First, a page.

The precise number of human genes might never be tallied, geneticists confessed this week, after handing out a cash prize for the nearest guestimate.
To non-geneticists at least, the admission may come as a surprise. Many had assumed that the human gene count was virtually settled at between 30,000 and 40,000, an estimate announced with great fanfare in February 2001 based on early analyses of the draft human genome sequence.
But two years on, geneticists who gathered at a Cold Spring Harbor Laboratory meeting in New York state acknowledged that they are no closer to a final tally. “I'd say we don't know the true gene number for any organism — and certainly not for humans,” said bioinformatics expert Phil Green of the University of Washington, Seattle.
This uncertainty has now been highlighted by a sweepstake on the human gene tally, dubbed Genesweep. The rules of the wager, which was light-heartedly set up at a Cold Spring Harbor conference in 2000, stated that the winner would be announced this year. More than 460 bets have since been placed.
On 30 May, the winning estimate — the lowest one — was announced by organizer Ewan Birney of the European Bioinformatics Institute in Hinxton, UK. The prize goes to Lee Rowen, who directs a sequencing project at the Institute for Systems Biology in Seattle, Washington.
Rowen's wager of 25,947 is closest to the current reckoning of 24,847 made by the genetic database Ensembl. Like many good gamblers, she describes her number as “a stab”; one runner-up picked 27,462 because his date of birth was 27 April 1962.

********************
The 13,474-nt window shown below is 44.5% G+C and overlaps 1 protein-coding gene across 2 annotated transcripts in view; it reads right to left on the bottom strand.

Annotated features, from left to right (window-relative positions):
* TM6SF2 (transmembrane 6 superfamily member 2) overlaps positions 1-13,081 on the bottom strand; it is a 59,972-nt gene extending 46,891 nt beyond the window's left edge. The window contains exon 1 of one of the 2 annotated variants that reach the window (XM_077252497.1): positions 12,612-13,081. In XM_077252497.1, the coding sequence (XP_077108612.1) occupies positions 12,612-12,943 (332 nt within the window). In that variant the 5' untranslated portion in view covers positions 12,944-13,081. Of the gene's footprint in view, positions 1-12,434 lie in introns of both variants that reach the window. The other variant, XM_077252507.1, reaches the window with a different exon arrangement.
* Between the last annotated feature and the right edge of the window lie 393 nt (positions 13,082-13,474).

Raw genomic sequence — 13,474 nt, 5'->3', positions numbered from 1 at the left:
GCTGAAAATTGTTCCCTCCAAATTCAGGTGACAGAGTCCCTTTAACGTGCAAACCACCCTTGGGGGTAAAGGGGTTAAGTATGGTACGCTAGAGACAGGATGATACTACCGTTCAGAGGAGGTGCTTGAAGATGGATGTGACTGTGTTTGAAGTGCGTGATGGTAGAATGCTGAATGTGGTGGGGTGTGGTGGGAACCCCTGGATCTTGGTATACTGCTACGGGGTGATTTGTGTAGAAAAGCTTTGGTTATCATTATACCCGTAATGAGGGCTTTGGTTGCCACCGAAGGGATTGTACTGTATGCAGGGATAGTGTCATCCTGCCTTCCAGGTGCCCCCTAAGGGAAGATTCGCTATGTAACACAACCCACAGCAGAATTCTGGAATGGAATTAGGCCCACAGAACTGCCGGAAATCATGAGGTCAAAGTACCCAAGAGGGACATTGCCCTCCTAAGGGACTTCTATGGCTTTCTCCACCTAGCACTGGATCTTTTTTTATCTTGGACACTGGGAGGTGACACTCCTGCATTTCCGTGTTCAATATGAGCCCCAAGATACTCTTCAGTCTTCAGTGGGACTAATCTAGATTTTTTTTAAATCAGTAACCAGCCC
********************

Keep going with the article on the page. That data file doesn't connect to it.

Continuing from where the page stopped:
The final gene tally is anyone's guess — but it is unlikely to rise again to the estimates of 80,000–100,000 mooted a few years ago. Geneticists at the meeting came up with many reasons why genes — regions of DNA that code for proteins — have proved so difficult to identify.
One reason is that gene-predictor programs, which trawl through DNA for landmark sequences characteristic of a gene, are notoriously unreliable. For instance, they often erroneously pick up pseudogenes, copies of real genes that have become defunct.
Conversely, the programs can miss genes carrying variations in their landmark sequences — and are completely flummoxed by unconventional cases, such as tiny genes, overlapping genes or small genes hidden within larger ones. “No gene predictor will ever get these right,” says fruitfly geneticist Gerald Rubin of the University of California, Berkeley.
Lines of back-up evidence that are commonly used to strengthen program predictions are also fallible. For example, a putative human gene is considered more likely to be real if it matches a gene also found in databases of mouse, fruitfly or other organisms. But an unknown number of human genes have no obvious match.
With so many obstacles to tracking human genes, “there will never be a final number”, predicts Jean Weissenbach, director of the sequencing centre Génoscope in Evry, France. Ultimately, it may turn out that every person has a different number of genes, as mutations have eliminated minor ones from their genome, he says.
About this article
Nature Reviews Genetics (2003)